# Data visualization; ggplot I

Throughout 2020, while working on visualizations, I collected useful tricks and ideas to make good looking ggplot charts. Unitl today, this library of useful sources was living at my WhatsApp’s notes but I thought it would be easier to have it all in a single repository. So here I am organizing a year of links that I have been copying into my notes.

### Content:

1. Density plots
• Style the legend’s colour bar
1. Reordering & facetting
2. Cowplot & title styling
3. Waffle charts
4. Fonts

# Density plots

I tend to use scatter plots when looking to the relationship between two numeric variables. But visualizations can become overwhelming when the amount of dots is large. Density plots can help to avoid overlapping by dividing the plot in multiple small fragments that represent the number of points in each area. The example below shows a density plot created for showing the relationship of migrant stocks between countries and their Facebook’s Social Contentedness Index.

In the example below, I used the `guides ()` function to style the colour bar of the legend. This is a worth checking function!

Useful URL in the R Graph Gallery: 2d density plot with ggplot2

## Example of density plots

See code in Git Hub

# Reordering & facetting

The problem is very simple: how to sort bars within each category in a plot? This sounds simple, but one day I spent hours trying to figure this out. The trick is done by using `reorder_within()` from the {tidytext} 📦. In the example below, I created a “reordered factor” called Team_rival: `reorder_within(Team_rival, goles_barca, decada))`.

Useful URL: Julia Silge

## Example of reordering and facetting

See code in Git Hub

# Cowplot & title styling

It may sound silly but one the most important elements of a plot are its labels. Having the ability to control the color, position, and style of the title and subtitle makes a big difference. There are two 📦s that are useful for this: {cowplot} and {ggtext}. In the example below, I combined these 📦s to colour some characters of the title and to position the text in exact place where I wanted it to be.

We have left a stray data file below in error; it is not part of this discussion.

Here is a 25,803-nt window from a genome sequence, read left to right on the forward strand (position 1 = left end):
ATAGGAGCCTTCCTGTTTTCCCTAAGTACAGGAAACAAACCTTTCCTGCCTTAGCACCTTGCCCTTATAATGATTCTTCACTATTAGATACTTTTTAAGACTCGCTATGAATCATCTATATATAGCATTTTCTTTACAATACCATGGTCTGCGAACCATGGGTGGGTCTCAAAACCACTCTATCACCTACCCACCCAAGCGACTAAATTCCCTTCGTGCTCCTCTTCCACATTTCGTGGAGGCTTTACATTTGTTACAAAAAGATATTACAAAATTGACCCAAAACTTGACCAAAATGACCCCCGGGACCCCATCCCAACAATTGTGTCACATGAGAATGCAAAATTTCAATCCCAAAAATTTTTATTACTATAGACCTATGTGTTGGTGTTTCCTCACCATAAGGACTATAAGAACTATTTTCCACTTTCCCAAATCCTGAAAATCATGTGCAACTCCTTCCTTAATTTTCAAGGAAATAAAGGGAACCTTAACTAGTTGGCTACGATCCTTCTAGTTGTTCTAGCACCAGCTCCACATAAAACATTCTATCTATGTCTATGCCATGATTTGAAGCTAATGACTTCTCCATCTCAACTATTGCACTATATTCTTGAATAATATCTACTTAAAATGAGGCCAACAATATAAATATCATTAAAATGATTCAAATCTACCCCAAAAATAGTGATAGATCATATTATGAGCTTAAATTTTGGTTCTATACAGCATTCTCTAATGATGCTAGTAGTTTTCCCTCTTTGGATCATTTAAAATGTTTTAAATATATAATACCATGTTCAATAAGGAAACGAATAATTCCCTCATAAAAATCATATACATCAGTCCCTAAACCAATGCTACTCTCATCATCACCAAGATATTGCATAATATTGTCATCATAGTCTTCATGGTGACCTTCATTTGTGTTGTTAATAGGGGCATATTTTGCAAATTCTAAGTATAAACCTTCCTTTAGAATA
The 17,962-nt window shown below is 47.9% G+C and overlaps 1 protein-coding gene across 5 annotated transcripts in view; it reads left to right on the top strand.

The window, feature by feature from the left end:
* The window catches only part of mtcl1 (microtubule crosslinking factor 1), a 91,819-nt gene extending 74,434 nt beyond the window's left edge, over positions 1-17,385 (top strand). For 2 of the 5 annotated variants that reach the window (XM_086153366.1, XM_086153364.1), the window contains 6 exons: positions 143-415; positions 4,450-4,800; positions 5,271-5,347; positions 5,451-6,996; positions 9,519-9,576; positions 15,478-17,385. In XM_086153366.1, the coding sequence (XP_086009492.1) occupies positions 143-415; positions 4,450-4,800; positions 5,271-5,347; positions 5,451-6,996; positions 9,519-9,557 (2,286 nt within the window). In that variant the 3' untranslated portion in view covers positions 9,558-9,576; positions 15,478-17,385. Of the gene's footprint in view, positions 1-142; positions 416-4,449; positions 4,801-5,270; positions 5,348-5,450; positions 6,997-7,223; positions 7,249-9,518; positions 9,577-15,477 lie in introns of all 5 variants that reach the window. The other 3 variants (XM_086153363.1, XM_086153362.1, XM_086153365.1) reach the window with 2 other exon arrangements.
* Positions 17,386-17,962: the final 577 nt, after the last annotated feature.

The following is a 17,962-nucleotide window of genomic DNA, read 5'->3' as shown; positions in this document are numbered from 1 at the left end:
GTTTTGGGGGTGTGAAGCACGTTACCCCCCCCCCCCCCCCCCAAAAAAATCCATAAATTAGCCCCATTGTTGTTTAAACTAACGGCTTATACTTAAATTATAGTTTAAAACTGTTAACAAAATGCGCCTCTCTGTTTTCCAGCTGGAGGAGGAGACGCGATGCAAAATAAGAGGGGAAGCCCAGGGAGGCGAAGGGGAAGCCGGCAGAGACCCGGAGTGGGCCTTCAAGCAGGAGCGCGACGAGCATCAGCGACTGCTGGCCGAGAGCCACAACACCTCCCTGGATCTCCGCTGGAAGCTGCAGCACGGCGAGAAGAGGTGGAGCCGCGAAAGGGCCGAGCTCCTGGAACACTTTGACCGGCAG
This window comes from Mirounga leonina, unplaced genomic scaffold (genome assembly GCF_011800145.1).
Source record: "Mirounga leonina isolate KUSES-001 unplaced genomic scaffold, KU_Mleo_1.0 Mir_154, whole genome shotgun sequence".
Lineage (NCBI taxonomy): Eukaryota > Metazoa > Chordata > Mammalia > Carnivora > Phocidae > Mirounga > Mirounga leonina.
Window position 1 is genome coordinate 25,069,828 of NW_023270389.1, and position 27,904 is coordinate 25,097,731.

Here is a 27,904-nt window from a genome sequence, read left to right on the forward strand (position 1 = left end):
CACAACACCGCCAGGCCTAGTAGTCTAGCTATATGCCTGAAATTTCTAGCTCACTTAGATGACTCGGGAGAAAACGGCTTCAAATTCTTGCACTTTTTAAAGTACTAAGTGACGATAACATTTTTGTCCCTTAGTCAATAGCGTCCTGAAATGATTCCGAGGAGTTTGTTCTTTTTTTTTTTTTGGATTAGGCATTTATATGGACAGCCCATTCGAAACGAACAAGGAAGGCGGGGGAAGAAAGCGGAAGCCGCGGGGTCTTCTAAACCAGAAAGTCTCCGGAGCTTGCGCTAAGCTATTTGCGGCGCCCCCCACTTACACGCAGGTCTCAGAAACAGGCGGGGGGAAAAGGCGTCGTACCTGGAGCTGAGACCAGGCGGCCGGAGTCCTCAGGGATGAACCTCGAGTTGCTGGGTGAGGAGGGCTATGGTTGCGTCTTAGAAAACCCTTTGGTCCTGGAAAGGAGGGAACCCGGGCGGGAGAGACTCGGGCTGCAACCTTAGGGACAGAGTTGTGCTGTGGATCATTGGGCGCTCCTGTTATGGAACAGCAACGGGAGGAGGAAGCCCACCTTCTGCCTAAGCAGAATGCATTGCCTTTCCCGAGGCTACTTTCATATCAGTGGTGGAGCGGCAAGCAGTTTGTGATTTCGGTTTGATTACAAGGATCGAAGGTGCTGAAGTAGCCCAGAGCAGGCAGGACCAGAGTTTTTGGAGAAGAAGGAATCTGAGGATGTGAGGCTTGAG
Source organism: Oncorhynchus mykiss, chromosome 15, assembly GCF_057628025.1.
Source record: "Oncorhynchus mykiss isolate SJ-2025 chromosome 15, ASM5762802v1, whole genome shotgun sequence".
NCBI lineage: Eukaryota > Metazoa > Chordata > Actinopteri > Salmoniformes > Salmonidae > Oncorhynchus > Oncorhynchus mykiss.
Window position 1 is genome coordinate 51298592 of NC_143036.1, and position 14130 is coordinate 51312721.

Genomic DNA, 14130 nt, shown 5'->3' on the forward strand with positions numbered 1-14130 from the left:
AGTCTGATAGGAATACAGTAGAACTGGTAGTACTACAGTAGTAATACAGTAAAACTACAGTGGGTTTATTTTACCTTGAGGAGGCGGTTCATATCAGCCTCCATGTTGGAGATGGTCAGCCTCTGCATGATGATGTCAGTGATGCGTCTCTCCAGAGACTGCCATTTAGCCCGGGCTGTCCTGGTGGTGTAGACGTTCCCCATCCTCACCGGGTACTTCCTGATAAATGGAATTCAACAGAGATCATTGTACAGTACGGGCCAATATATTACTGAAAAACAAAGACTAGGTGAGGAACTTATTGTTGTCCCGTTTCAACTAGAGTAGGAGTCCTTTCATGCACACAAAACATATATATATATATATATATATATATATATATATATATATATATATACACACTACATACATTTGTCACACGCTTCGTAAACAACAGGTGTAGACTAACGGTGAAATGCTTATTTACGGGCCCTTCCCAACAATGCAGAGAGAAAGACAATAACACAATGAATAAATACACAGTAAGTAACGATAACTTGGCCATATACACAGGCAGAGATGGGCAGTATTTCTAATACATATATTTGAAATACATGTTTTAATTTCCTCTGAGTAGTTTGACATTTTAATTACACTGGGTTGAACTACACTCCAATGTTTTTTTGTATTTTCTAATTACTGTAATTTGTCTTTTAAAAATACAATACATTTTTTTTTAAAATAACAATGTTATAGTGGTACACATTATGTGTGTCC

## Example of title styling with cowplot and ggtext

See code in Git Hub

# Waffle charts

Once in a project, the client asked me to switch tables into more appealing visualizations. I really did not want to use pie charts because they don’t work well with more than 3 categories, and he had already used many bar charts. So, a good alternative was using 🧇 (waffle) charts!

In this example I’m scrapping the unemployment rates by race reported by the Bureau of Labor Statistics

Useful URL in Git Hub: hrbrmstr/waffle

For scraping tables from websites: Storybench

## Example of waffle chart

See code in Git Hub

# Fonts

There are 5 steps to load the fonts: 1) 📦 `install.packages("extrafont")`, 2) import fonts from your system into the {extrafont} database `font_import()`, 3) register those fonts with R `loadfonts()` (this must be run once in each R session where you want to use the fonts), 4) check that your font is available using `fonts()`, and 5) use the font family in ggplot `theme(text= element_text(family="Roboto"))` or in any other specific text of your chart.

Useful URL in Stack Overflow: Changing forns in ggplot2

Example:

``````library(extrafont)

#See all fonts available
windowsFonts()

#Check the fonts that exist in the environment
fonts()